Everything You Should Know About The Nikon D3400

An updated version of the D3300, the Nikon D3400 is the company’s entry level model designed to attract new DSLR photography enthusiasts and potentially turn them into lifetime Nikon customers.

It is their base model but it comes with a wide range of features like RAW format shooting, full manual control, Bluetooth for image transfer and many more. At the same time, it does lack features like a fixed screen, non-touch sensitive screen, no 4K video shooting & no WiFi connectivity.

The design of this camera is more or less like the Nikon D3300. It looks like a traditional DSLR that comes with a textured coating around the camera grip that offers a nice look and feel to the device. The camera has an optical viewfinder and a high resolution screen.

The Mode dial and buttons at the top of the camera come with many features that a beginner wishes to use. Along with the Auto modes, there are also advanced modes like ‘P, A, S & M’ that can be used once the user progresses & is more comfortable with the basic modes. The buttons to adjust and change the settings are on the back of the camera, to the right of the screen while the ones to access menus & view previous images are to the left of the screen; making it more convenient. Speaking of convenience, the dial to alter certain settings, based on the mode being used, lies right where the thumb lies naturally while clicking a picture.

The autofocus is capable of capturing the image quickly and accurately in good lighting condition. In lower lighting, it is advisable to turn on the central AF point. The camera has a 3D tracking option as well. Use of Live view is suggested when the subject is stationary and preferably while using a tripod.

If you’ve mastered the art of using it, though an entry-level camera, it produces amazing images. Vibrant colours and eye-catchy images can be captured with much ease. The white balance can be pre-set and the images delivered give out good colour balance and don’t just give it an artificial hue.

The ISO goes up to 25600, making it a great pick for low-light conditions. The images up to ISO 3200 are great but the ones with ISO above 3200 are noisy. A RAW image format will enable the user to shoot around 5fps on continuous shooting mode while a JPEG format will enable around 50-60 shots on continuous mode. The SnapBridge App for Nikon cameras connects to the phone using the Bluetooth feature and transfers images as soon as they are clicked. This makes quick-sharing images pretty easy.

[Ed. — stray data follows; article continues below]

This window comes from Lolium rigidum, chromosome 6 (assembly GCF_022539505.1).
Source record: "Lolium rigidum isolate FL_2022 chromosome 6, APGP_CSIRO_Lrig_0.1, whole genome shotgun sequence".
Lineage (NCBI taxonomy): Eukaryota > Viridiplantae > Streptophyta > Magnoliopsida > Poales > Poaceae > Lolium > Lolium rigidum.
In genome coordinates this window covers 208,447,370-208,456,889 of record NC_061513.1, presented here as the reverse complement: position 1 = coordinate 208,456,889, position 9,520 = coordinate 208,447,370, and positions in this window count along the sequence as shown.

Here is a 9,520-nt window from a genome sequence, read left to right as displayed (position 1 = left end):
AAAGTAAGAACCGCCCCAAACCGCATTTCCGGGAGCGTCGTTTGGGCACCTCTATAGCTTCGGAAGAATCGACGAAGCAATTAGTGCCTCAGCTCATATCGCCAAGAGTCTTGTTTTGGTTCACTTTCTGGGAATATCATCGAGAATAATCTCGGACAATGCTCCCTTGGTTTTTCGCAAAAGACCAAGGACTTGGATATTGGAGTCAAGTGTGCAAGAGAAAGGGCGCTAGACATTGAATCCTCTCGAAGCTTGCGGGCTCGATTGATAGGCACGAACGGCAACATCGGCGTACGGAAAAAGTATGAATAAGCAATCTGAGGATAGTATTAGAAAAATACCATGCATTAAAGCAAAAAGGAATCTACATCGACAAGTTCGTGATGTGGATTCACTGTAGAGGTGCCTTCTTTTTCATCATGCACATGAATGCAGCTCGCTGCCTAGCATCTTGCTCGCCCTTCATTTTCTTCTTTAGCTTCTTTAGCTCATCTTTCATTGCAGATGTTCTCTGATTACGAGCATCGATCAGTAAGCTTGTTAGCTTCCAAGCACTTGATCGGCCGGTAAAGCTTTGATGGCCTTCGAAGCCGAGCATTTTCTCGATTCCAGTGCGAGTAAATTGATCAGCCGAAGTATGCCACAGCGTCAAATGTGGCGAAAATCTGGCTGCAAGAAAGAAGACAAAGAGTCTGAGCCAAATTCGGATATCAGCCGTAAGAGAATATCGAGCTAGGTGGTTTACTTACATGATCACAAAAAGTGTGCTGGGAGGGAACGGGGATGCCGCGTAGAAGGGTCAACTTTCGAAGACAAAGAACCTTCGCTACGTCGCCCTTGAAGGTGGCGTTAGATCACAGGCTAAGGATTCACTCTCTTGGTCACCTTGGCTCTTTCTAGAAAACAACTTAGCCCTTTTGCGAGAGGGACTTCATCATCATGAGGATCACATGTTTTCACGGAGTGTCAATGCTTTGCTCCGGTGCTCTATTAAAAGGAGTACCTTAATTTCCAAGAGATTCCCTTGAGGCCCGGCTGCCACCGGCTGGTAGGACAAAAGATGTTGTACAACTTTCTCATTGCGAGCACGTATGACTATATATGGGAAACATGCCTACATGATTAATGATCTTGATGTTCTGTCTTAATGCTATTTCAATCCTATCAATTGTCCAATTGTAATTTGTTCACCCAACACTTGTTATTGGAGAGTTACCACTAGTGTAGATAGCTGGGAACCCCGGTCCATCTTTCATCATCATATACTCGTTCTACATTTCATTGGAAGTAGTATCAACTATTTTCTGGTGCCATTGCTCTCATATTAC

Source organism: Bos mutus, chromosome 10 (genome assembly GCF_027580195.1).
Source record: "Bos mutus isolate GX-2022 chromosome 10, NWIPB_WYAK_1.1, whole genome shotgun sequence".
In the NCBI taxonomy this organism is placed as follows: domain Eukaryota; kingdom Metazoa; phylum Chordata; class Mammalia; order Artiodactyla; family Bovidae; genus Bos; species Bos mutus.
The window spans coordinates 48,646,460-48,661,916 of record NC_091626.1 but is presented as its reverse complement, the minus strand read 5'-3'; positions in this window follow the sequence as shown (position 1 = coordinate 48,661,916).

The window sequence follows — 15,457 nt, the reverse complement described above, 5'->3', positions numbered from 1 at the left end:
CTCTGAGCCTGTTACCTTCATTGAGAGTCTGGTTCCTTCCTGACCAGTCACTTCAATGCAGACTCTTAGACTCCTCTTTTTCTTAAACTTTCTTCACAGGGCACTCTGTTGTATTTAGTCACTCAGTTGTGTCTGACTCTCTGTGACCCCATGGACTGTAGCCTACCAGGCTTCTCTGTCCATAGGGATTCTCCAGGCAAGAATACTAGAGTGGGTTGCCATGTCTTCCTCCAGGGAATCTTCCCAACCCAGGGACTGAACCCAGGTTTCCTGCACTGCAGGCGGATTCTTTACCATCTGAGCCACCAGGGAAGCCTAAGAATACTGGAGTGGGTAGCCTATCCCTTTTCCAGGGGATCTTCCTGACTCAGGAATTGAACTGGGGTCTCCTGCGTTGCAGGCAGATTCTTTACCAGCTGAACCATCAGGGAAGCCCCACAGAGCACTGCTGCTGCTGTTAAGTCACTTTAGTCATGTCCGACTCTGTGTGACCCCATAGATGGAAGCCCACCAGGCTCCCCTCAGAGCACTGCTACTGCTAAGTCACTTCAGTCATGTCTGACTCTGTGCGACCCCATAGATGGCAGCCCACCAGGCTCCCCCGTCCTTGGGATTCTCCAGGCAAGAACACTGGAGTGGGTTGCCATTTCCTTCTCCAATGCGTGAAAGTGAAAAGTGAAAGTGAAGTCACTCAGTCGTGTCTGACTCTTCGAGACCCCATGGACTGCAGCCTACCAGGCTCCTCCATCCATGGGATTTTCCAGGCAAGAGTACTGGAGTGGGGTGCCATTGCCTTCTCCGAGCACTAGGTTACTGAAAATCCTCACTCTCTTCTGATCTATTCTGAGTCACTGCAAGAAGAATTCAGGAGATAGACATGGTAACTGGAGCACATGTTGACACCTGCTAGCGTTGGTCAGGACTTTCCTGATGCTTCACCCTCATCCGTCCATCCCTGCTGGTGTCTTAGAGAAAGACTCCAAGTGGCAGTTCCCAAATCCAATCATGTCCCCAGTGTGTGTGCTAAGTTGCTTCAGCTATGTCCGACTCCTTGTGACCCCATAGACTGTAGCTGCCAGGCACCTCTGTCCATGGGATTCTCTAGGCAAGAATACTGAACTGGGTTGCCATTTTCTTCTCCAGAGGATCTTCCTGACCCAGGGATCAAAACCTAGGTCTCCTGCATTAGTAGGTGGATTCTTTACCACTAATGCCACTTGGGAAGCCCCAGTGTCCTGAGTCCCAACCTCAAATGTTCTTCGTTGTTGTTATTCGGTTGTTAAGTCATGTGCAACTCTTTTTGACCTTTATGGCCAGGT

Though a still-camera, the Nikon 3400 records good videos too. It is not a videographer’s camera. It doesn’t come with a microphone port but it shoots in Full HD and not 4K. The Nikon D3400 has to be bought with the 18-55mm kit lens and retails at around Rs. 37,000. For a beginner, it is a great buy though it is a tad bit more expensive than the Canon EOS 1300D.

Nikon

 

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Nikon’s Entry-Level D3400

Top DSLRS Cameras

Picture courtesy – www.nikonusa.com


by techtalks @TechTalks May 5, 2017 9:39 AM UTC

DIGITAL DEBATE

Mobile Upgrades: Killing The Product Before Its Time?

Have to agree. The speed of newer phone models within the same series and newer app versions lead to more thought put into buying decisions. Phone lines have a definite short shelf life

Lionel Gurjao

Frequently upgrading the software is a real problem as updating the software might cause your phone to lag because of the older hardware.

Shivendra Singh

They should come out with upgrades for the specific phones and not for the separate Operating System. This way a special version for your phones specific hardware can be made

Maalin Ashar

They should come out with upgrades for the specific phones and not for the separate Operating System. This way a special version for your phones specific hardware can be made

Maalin Ashar

Q5 blackberry

Alhassan A Bukar

Nice

Ishwar Maradi